All of the beds in the parish jail are occupied.
What is the price of safety?
There is a major problem brewing between the Vermilion Parish Police Jury and the Vermilion Parish Sheriff’s Office. The end result could lead to a Sheriff guard being injured in the parish jail or criminals not being arrested because there is no more room in the parish jail.
The Vermilion Parish jail was opened in 1983 and it first held 49 prisoners. Over time, a special dormitory, not connected to the jail, was built to house another 48 prisoners, bringing the capacity to 150 prisoners.
Police Jury: Less overflow prisoners
When the parish prison is full, new arrests (pre-trial inmates) have to be sent all over the state to other jails. Those inmates are called overflow prisoners.
The Police Jury, not the Sheriff’s Office, is responsible for paying to house overflow prisoners. Due to the large amount of overflow prisoners in 2016, the Police Jury had to pay $750,000 to other state prisons to house overflow prisoners.
The number of overflow prisoners fluctuates from 10 to 50 a day, depending on how much crime is committed.
The Police Jury pays the other prisons $25 per day to house pretrial inmates.
If there are 50 overflow pretrial inmates scattered throughout the state, it is costing taxpayers $1,250 a day.
Because of the cost and the large amount of overflow pre-trial inmates, the Police Jury put a limit on how many overflow pretrial inmates the Police Jury will pay for. The jury told Sheriff Mike Couvillion the limit is only 20, starting in March.
Col. Kirk Frith, the warden of the jail, attended a police jury finance committee meeting Wednesday to try to convince the jurors to increase the overflow pretrial inmates amount to at least 50. He said 20 is not realistic.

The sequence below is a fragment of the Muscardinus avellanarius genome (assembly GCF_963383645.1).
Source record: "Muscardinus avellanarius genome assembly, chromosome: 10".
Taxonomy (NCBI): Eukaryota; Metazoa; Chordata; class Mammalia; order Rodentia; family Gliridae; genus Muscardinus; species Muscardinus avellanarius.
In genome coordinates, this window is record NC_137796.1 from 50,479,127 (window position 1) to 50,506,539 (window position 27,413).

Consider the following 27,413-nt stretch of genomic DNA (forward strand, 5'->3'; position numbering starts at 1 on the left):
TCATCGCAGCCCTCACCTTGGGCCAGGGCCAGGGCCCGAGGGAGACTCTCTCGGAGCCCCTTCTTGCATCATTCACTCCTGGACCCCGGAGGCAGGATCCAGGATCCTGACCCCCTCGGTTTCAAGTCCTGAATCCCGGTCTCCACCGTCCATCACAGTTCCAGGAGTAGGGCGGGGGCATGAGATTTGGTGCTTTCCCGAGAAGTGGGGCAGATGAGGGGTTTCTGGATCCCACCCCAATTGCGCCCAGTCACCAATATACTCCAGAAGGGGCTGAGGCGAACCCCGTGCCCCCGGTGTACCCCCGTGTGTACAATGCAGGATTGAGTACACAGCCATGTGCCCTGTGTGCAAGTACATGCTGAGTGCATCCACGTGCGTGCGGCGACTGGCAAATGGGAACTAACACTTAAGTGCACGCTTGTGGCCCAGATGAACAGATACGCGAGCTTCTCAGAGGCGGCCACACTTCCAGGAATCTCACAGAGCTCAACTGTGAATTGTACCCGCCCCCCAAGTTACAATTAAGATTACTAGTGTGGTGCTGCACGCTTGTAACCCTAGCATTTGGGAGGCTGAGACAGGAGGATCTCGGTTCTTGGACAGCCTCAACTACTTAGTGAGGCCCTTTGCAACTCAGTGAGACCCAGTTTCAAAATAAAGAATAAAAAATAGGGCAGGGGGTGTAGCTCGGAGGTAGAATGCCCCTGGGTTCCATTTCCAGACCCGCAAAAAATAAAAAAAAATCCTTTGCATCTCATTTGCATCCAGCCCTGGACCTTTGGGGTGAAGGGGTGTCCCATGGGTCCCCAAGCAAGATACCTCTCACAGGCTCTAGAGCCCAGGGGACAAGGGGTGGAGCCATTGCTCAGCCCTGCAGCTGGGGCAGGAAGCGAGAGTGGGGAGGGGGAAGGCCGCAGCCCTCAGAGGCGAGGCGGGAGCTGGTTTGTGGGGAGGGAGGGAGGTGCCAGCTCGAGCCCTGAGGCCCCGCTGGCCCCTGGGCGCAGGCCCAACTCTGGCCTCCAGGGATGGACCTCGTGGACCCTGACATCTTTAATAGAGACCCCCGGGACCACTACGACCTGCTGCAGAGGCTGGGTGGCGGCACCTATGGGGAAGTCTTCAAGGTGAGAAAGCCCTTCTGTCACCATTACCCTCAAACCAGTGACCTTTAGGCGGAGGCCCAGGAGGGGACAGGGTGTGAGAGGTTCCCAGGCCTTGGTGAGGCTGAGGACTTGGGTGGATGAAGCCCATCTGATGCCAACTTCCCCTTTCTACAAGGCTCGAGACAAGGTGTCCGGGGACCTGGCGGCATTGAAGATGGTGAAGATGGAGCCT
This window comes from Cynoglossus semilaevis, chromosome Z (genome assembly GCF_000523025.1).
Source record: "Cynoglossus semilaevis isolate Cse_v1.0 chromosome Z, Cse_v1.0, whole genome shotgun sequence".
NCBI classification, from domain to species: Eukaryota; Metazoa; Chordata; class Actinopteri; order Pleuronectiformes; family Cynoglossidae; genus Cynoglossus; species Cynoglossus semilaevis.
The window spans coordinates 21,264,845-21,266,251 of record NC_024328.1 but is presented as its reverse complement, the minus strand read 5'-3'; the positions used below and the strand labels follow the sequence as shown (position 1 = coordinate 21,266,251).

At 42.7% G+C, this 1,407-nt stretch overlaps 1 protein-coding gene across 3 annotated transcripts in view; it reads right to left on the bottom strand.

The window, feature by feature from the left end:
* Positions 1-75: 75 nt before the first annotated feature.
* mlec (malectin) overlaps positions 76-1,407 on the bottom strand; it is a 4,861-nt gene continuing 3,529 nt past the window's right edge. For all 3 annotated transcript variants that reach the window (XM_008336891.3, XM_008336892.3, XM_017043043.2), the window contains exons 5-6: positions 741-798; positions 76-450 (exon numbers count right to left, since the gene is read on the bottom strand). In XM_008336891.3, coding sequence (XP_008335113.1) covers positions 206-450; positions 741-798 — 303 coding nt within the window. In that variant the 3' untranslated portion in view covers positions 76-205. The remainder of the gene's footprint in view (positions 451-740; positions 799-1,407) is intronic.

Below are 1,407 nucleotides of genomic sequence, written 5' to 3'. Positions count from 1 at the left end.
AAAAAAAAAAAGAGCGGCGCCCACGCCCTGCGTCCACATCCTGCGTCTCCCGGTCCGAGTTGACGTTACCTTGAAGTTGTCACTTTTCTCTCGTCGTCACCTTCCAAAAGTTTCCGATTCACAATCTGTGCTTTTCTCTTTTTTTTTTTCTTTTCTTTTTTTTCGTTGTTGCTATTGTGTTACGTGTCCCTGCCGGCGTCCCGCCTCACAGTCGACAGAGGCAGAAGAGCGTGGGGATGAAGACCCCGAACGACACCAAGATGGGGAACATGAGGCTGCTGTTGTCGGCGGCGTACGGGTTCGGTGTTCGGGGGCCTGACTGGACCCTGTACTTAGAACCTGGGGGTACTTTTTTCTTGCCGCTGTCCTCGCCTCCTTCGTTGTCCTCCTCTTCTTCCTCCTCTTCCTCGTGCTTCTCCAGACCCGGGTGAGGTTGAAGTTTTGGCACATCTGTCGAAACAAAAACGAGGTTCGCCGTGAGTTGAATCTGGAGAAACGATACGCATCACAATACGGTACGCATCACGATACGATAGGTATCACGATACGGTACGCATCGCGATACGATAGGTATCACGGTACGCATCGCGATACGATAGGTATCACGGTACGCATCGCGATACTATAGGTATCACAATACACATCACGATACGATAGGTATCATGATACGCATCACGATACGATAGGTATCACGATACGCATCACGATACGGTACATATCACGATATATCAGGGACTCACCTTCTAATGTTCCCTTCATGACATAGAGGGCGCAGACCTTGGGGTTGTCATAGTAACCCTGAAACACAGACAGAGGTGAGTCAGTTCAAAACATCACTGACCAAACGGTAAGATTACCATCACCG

By limiting the number to only 20 overflow inmates, law enforcement in Vermilion Parish may have to cease arresting people because there will be no more place to put new inmates in the parish jail.
Because of that, criminals will be able to walk the streets of the parish, Frith told the jurors. Frith said law enforcement can not stop arresting people because the jail is full. The amount of crime on the streets dictates how many arrests are made each day, he said.
Less DOC prisoners, less money
The parish jail once housed at least 60 Department of Correctional Prisoners (DOC) and the state would pay the Sheriff’s Office $25 per day per prisoner to house them. A DOC prisoner is a prisoner who has already been sentenced and is serving his or her time in the parish jail. They also cook and wash prisoners uniforms during their stay.
The Sheriff’s Office benefited from DOC prisoners because they were used to pick up trash along side of parish roads. They also planted a large garden next to the jail. The food grown in the garden was cooked in the jail.
Frith said because of limit of 20 overflow prisoners, the Sheriff’s Office quit housing DOC prisoners to make room for new arrests. With less DOC prisoners, the Sheriff’s Office lost $400,000 a year revenue from the state. The Sheriff also stopped road side cleanup and the garden program ended due to a decrease in DOC inmates.